I thumbed at the patches of scored skin above my brow, and eased the cellar door open. The Electrochemistry building’s ground floor was bright with sunshine. Its floors were rough slate tiles, yet they still were cleaned enough to give back the light. I exhaled and crawled up the last few stairs like an animal and remained crouched while closing the door behind me.

I couldn’t recall if Jordan said anything regarding the other students in the building. It was a safe assumption if Lorna could not attract loyalty from what appeared to be her dearest friend and student, no others would likely remain, either. Still, I cautioned. I regretted not agreeing upon a plan with the others to open a side door for them, if and when I made it through the crack in the foundation. The shame in my lack of preparation was sudden, but fleeting. My heart was beating too quickly and there was a deep, desperate need to survive until the next minute, and then the next after that. What a coincidence, recognizing my own body chemistry while creeping among the hallways of this laboratory dedicated to that exact subject.

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The Sea Comes to Shackleburg - XIII

Written by: Alex Crumb | Follow on: Twitter, Facebook

Published: Nov 18, 2020 5:00:00 PM



Jordan guided us through the narrow gap between the Electrochemistry building and the slope’s natural rock formation. I touched my hand against the building’s cold foundation, liberated untold years ago from the mountainside. It was a beautiful thing. A place—a palace for human learning was relieved from the unforgiving planet. Built atop, from, and through the resistant nonsense we coincidentally occupied and battled. Such was life’s cruel displeasure. Chilly and unfit for these climes, we students foraged deeper into the gap between purpose and chaos, feeling the space narrow, until at last I turned my shoulders sideways, lest I feel a tomb’s ghostly stillness while I still lived.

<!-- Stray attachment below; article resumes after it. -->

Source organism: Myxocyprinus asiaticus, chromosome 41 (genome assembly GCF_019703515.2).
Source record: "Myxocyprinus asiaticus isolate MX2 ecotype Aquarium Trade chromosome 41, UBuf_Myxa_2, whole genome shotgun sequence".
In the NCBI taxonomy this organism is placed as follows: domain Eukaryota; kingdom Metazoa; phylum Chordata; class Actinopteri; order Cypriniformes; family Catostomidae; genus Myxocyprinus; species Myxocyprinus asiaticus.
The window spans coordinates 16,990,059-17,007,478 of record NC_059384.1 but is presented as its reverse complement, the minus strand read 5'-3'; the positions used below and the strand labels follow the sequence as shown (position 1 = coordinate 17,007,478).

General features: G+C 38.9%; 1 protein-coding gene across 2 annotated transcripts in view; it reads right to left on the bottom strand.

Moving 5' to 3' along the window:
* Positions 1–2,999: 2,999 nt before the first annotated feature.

“Why has it come to this?” Jasper wondered aloud as we wriggled forward. Jordan managed a look back from her place in the lead. “We were enjoying the day’s morning. A normal one. And then fate aims a pistol at the head of our place in all this. Except we aren’t certain if it’s a pistol, if it’s a head it’s aimed toward, or if the one doing the aiming is kind or cruel. To discover answers, to even ask these questions, means to enrage the senses and systems we’ve come to trust. You’re correct to be angry, Jordan.”

“I’m not angry,” Jordan answered. “I am simply correct.”

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The Sea Comes to Shackleburg - XII

Written by: Alex Crumb | Follow on: Twitter, Facebook

Published: Nov 17, 2020 5:00:00 PM



Was my soul vain and contemptible, so enthralled in excitement, so eager to discover truths, whether they deadly or kind? Was my eagerness a personal thrill? Did I long more to simply know, and understand, than to imagine the burden of combating a potential evil I could not yet identify? To know my enemy, as Jasper had spoken aloud at the sight of the encroaching ribbon of uncertain silver, was a recognizable task. I had overcome clear obstacles before, but to lust after simply knowing that which I assumed wicked and evil, this was a sin in countless ways. It implied I would only sit in the company of my attacker. It meant a prejudice against an opponent I pursued, prepared to damn this unknown otherness with malicious taint before ever I knew it. And most important of all—if the worst was realized, and we revealed a truth, and the thing was an invader, could we, would we fight the monster?

If fate or circumstance asked we set fire to our lives’ precious darlings in order to defeat this monster, could we live with such a sacrifice? Could we vivisect our prior notions and institutions, and autopsy the weaknesses that allowed a threat to manifest?